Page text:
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Illustration: Aïda Amer/Axios

The U.S. Treasury Department is leaning against releasing the names of small businesses that received Paycheck Protection Program loans, as first reported by Politico and confirmed by Axios.

Why it matters: Taxpayers bailed out millions of small businesses with hundreds of billions of dollars. But they may never know where the money went ⁠— a lack of transparency that could make it harder to know how well the program worked, or if certain applications were fraudulent.

Context: PPP was structured under the SBA's Section 7(a) loan program. Historically, business recipients of Section 7(a) loans have had their names and loan amounts publicly disclosed on an annual basis.

What we're hearing: Treasury Secretary Steven Mnuchin is concerned that disclosing business names and loan amounts could put recipients at a competitive disadvantage, because PPP loans were calculated by payroll.

  • For example, one business could possibly discern how much another company pays its employees, via the PPP loan disclosure.

What we're thinking: Mnuchin's concern is valid, but only to a limited point.

  • A competitor would need to know how many employees a business has, in order to calculate average compensation. And, if a competitor knows the number of employees, it probably has pretty good insight into compensation.
  • PPP calculations were based on backward-looking payroll, has no information on job titles, and doesn't include any salary dollars in excess of $100,000 (i.e., someone making $200k was counted as making $100k).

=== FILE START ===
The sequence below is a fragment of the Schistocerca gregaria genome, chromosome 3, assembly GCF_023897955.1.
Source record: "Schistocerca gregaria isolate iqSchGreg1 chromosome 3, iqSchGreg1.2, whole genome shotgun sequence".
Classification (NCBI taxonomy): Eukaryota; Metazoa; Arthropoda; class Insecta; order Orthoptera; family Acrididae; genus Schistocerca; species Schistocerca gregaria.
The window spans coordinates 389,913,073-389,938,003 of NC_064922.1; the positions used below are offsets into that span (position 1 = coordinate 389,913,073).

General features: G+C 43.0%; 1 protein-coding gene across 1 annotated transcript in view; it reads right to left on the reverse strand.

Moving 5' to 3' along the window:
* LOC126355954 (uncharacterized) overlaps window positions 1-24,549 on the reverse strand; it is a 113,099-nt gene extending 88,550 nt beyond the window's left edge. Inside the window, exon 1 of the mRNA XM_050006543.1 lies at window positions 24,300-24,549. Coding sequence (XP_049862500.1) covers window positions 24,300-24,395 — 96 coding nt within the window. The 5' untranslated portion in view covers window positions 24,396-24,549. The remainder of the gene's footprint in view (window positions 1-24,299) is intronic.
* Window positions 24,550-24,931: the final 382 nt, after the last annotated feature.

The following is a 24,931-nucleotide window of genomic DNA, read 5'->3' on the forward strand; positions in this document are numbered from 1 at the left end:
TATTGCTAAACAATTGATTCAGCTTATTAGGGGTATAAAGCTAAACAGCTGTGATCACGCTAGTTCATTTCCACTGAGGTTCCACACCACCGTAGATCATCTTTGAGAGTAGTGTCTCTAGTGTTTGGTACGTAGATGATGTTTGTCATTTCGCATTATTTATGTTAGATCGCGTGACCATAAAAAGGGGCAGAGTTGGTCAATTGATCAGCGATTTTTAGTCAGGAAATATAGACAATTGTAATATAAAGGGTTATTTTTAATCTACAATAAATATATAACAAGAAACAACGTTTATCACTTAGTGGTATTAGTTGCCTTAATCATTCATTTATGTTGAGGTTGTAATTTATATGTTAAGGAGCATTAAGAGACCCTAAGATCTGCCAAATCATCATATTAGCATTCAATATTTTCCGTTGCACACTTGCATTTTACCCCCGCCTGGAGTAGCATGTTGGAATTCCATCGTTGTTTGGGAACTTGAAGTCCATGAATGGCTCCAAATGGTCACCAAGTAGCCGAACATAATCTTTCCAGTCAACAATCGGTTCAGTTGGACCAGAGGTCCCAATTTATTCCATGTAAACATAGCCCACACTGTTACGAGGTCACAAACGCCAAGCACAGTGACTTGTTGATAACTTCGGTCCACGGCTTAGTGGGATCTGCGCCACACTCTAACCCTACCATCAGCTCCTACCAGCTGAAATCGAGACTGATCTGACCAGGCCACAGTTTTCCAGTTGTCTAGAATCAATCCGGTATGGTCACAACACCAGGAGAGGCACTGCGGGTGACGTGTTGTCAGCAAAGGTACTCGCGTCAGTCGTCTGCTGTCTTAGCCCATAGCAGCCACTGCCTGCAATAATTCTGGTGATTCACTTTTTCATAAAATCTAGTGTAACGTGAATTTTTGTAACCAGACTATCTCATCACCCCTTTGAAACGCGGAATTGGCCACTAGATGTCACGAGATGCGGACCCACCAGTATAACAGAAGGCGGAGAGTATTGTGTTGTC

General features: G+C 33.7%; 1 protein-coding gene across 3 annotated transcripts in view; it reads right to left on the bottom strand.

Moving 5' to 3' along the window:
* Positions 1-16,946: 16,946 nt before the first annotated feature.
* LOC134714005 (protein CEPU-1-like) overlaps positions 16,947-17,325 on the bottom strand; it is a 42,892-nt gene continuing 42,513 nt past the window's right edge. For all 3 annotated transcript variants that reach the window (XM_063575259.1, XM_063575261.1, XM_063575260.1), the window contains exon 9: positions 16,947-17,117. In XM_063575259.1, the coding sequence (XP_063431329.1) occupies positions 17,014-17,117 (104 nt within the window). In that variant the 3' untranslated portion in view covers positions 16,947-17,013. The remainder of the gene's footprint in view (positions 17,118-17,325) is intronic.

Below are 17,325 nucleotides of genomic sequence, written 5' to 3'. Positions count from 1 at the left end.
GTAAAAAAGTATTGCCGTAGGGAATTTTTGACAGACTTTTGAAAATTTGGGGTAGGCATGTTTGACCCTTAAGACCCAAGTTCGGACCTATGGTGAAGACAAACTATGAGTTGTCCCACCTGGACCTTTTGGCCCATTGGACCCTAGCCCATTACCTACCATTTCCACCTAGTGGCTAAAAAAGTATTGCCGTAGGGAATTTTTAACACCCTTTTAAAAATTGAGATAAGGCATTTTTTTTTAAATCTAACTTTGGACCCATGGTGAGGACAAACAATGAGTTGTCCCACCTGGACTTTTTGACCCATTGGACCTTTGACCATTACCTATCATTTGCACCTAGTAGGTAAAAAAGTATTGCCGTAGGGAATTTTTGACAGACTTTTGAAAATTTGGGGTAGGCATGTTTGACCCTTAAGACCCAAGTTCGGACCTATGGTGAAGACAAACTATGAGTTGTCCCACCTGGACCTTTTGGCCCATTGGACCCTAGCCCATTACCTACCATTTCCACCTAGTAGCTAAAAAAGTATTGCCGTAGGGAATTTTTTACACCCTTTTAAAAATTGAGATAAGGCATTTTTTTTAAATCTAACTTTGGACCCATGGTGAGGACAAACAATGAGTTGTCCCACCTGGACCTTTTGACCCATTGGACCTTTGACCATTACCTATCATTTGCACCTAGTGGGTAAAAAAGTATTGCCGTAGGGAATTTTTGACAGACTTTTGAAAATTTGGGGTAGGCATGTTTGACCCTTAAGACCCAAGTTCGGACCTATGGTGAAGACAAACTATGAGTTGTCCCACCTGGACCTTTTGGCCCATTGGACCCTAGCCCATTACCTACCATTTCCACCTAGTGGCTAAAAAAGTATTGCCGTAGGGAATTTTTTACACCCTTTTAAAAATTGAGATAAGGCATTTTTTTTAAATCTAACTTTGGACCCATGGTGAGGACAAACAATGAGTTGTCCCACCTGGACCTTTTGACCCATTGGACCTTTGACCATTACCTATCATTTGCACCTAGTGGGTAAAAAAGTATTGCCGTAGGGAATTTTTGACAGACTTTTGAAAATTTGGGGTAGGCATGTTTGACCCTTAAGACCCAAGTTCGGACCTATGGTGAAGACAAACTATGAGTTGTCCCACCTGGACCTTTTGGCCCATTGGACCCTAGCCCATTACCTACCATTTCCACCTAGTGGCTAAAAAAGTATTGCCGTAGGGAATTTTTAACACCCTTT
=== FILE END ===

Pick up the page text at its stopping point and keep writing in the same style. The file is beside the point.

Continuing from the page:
The bottom line: Congress wants this information for oversight, and there’s nothing in the CARES Act legislation that promises confidentiality to loan applicants or recipients. Given that Mnuchin is publicly talking about a new round of stimulus, it’s hard to imagine that the two sides won’t reach some sort of compromise soon.

Go deeper: How many big companies got PPP loans

Go deeper

Aug 14, 2020 - World

Lawmakers demand answers from World Bank on Xinjiang loan

Illustration: Sarah Grillo/Axios

U.S. lawmakers are demanding answers from the World Bank about its continued operation of a $50 million loan program in Xinjiang, following Axios reporting on the loans.

Why it matters: The Chinese government is currently waging a campaign of cultural and demographic genocide against ethnic minorities in Xinjiang, in northwest China. The lawmakers contend that the recipients of the loans may be complicit in that repression.

Dion Rabouin, author of Markets
16 mins ago - Economy & Business

Biden's inflation danger

Illustration: Sarah Grillo/Axios

President-elect Joe Biden's $1.9 trillion stimulus proposal has economists and bullish market analysts revising their U.S. growth expectations higher, predicting a reflation of the economy in 2021 and possibly more booming returns for risk assets.

Yes, but: Others are warning that what's expected to be reflation could actually show up as inflation, a much less welcome phenomenon.

Ina Fried, author of Login
2 hours ago - Technology

CES was largely irrelevant this year

Illustration: Sarah Grillo/Axios

Forced online by the pandemic and overshadowed by the attack on the Capitol, the 2021 edition of CES was mostly an afterthought as media's attention focused elsewhere.

Why it matters: The consumer electronics trade show is the cornerstone event for the Consumer Technology Association and Las Vegas has been the traditional early-January gathering place for the tech industry.

You’ve caught up. Now what?

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